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MEXICO: Salesian Volunteers from the United States Support Programs for Migrants and At-Risk Youth in Tijuana, Mexico

(MissionNewswire) Each year, Salesian volunteers from the Western Province of the United States organize a mission trip to Tijuana, Mexico to help support the work of the local Salesian mission. At the end of 2016, Juan Carlos Montenegro, the delegate for Salesian volunteers, was joined by two Salesian novices, Quang Nguyen and Damien Ho, along with a group of young dedicated volunteers. The missionary group volunteered additional support to Salesian programs that provide services to homeless and orphaned youth as well as Haitian migrants.

Since 1987, Salesian missionaries have been providing services to migrants and poor youth living on the border between Mexico and the United States. The border between the two countries spans 1,969 miles and has more than 20 checkpoints along its route. Many border towns are plagued by crime and violence, including the illegal trafficking of drugs, weapons, money and people. In 2014, the Salesian Province of Mexico-Guadalajara and the Western Province of the United States increased cooperation in order to work more efficiently to address the increase of violence and insecurity in the region and launch proposals for education, social integration, drug prevention and combating the effects of organized crime.

Salesian missionaries have created an extensive educational network in areas where poor youth lack educational and workforce opportunities. Many youth ending up in border towns like Tijuana travel from other countries in Latin America to the U.S. border because of violence and extreme poverty in their own communities. They are seeking safety and educational opportunities they have been unable to access at home. But once in these border towns, youth have no family or friends or anyone ensuring their safety. Salesian programs provide this safety net through Salesian youth and educational centers where children grow up learning to share faith, culture and sports within their communities.

Salesian missionaries are also working across communities in Latin America to address the root causes of this migration and develop programs that assist youth with education and workforce development. The goal is to help these communities engage youth so leaving is not a necessity and they can stay in their home counties and eventually give back — making their communities stronger and more viable for themselves and later generations.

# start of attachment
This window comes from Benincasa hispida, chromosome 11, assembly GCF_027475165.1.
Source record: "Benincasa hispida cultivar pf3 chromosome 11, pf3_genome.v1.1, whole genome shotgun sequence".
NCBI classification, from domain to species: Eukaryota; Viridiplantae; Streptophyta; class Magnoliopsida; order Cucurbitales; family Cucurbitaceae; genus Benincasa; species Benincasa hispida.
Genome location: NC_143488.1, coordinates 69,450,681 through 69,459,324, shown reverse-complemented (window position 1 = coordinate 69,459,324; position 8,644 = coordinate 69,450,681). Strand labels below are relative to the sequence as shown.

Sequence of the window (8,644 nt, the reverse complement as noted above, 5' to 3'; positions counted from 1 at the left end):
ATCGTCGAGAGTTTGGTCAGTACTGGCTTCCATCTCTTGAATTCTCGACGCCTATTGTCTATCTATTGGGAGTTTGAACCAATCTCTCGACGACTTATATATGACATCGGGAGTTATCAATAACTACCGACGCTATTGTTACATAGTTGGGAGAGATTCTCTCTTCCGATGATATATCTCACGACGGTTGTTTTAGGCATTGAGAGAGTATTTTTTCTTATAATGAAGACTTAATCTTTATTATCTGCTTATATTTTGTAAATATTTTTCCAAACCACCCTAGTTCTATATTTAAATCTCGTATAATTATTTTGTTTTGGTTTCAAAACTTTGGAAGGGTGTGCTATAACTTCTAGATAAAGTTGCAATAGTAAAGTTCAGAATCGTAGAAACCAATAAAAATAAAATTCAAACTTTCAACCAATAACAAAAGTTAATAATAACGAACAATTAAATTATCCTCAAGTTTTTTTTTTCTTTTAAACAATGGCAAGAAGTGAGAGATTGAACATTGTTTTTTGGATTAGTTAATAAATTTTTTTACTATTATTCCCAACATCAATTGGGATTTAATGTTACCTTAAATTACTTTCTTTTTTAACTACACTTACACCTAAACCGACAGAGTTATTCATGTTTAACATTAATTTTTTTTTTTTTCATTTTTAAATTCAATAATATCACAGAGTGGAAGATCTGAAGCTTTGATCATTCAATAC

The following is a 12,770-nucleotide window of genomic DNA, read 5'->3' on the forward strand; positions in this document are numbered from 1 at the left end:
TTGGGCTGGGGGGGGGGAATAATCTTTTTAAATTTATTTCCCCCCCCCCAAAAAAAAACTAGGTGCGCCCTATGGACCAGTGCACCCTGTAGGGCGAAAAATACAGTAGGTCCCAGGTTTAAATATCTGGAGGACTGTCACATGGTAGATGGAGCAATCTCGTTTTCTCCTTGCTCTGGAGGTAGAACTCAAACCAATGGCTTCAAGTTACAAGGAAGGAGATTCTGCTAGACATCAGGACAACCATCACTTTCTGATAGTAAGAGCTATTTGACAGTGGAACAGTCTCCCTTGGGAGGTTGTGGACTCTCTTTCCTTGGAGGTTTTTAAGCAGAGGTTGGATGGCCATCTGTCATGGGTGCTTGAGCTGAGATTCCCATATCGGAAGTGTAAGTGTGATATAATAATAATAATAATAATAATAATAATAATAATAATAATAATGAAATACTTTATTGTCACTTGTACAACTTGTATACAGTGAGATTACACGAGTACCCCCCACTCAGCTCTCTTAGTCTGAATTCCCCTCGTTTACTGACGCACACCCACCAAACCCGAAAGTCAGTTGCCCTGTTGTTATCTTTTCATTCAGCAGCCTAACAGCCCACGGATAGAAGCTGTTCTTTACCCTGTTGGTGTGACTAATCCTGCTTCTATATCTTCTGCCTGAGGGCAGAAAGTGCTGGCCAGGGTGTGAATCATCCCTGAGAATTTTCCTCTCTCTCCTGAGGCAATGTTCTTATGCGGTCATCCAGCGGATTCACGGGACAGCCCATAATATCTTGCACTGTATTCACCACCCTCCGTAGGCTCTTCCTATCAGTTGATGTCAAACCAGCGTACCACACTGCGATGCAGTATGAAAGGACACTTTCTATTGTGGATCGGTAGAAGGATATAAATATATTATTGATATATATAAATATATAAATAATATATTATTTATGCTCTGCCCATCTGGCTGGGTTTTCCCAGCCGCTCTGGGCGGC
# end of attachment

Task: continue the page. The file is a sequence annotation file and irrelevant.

“Young people need environments where they feel safe,” says Father Mark Hyde, executive director of Salesian Missions, the U.S. development arm of the Salesians of Don Bosco. “In many Latin American cities that are branded as violent and chaotic, Salesian work has revealed that there are many youth living there who are full of dreams and talents and who have high hopes for a productive and happy future free from violence.”

Salesian missionaries serve more than 9,000 people in six Salesian oratories, a parish and a public dining hall, which serves food to close to a thousand homeless and migrant people every day in Tijuana.  The entire project is facilitated by six Salesian missionaries with the help of volunteers, local collaborators and benefactors in both Mexico and the United States.

These innovative Salesian programs are preventing poor children from dropping out of school and are providing important opportunities for their future. At-risk children take part in Salesian programs that integrate education, social activities and technical training. Classes are also offered in sports, music, dance and drama and give youth access to safe environments and adults who serve as mentors. The goal is to guide youth back into mainstream education so that they can reach their full potential.



ANS – Mexico – Group of Salesian Volunteers from Western Province of USA in Tijuana

UNICEF – Mexico

PHOTO courtesy of ANS

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